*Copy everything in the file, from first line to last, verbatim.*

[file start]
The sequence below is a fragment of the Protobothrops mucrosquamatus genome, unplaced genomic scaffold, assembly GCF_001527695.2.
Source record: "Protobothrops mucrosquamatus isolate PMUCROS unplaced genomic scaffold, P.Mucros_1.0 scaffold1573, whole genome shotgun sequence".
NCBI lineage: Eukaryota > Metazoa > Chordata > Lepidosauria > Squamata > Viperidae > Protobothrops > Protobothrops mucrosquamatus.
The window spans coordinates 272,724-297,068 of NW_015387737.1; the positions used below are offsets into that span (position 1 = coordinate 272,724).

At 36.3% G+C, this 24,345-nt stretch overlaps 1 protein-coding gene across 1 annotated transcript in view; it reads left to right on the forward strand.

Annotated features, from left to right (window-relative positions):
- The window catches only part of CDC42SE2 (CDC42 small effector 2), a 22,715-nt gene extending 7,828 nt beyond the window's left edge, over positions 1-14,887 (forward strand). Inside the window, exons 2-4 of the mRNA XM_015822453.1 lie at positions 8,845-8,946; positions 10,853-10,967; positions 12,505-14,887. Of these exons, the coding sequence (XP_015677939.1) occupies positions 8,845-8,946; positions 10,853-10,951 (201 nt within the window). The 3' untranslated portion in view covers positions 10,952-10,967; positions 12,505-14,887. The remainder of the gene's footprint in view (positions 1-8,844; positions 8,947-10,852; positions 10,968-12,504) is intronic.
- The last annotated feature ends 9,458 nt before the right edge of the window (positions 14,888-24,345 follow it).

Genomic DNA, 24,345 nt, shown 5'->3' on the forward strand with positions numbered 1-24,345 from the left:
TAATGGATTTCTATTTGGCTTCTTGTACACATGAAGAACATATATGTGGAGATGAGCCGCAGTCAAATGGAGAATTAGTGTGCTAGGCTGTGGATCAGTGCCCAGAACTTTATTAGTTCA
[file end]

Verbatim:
The sequence below is a fragment of the Protobothrops mucrosquamatus genome, unplaced genomic scaffold, assembly GCF_001527695.2.
Source record: "Protobothrops mucrosquamatus isolate PMUCROS unplaced genomic scaffold, P.Mucros_1.0 scaffold1573, whole genome shotgun sequence".
NCBI lineage: Eukaryota > Metazoa > Chordata > Lepidosauria > Squamata > Viperidae > Protobothrops > Protobothrops mucrosquamatus.
The window spans coordinates 272,724-297,068 of NW_015387737.1; the positions used below are offsets into that span (position 1 = coordinate 272,724).

At 36.3% G+C, this 24,345-nt stretch overlaps 1 protein-coding gene across 1 annotated transcript in view; it reads left to right on the forward strand.

Annotated features, from left to right (window-relative positions):
- The window catches only part of CDC42SE2 (CDC42 small effector 2), a 22,715-nt gene extending 7,828 nt beyond the window's left edge, over positions 1-14,887 (forward strand). Inside the window, exons 2-4 of the mRNA XM_015822453.1 lie at positions 8,845-8,946; positions 10,853-10,967; positions 12,505-14,887. Of these exons, the coding sequence (XP_015677939.1) occupies positions 8,845-8,946; positions 10,853-10,951 (201 nt within the window). The 3' untranslated portion in view covers positions 10,952-10,967; positions 12,505-14,887. The remainder of the gene's footprint in view (positions 1-8,844; positions 8,947-10,852; positions 10,968-12,504) is intronic.
- The last annotated feature ends 9,458 nt before the right edge of the window (positions 14,888-24,345 follow it).

Genomic DNA, 24,345 nt, shown 5'->3' on the forward strand with positions numbered 1-24,345 from the left:
TAATGGATTTCTATTTGGCTTCTTGTACACATGAAGAACATATATGTGGAGATGAGCCGCAGTCAAATGGAGAATTAGTGTGCTAGGCTGTGGATCAGTGCCCAGAACTTTATTAGTTCA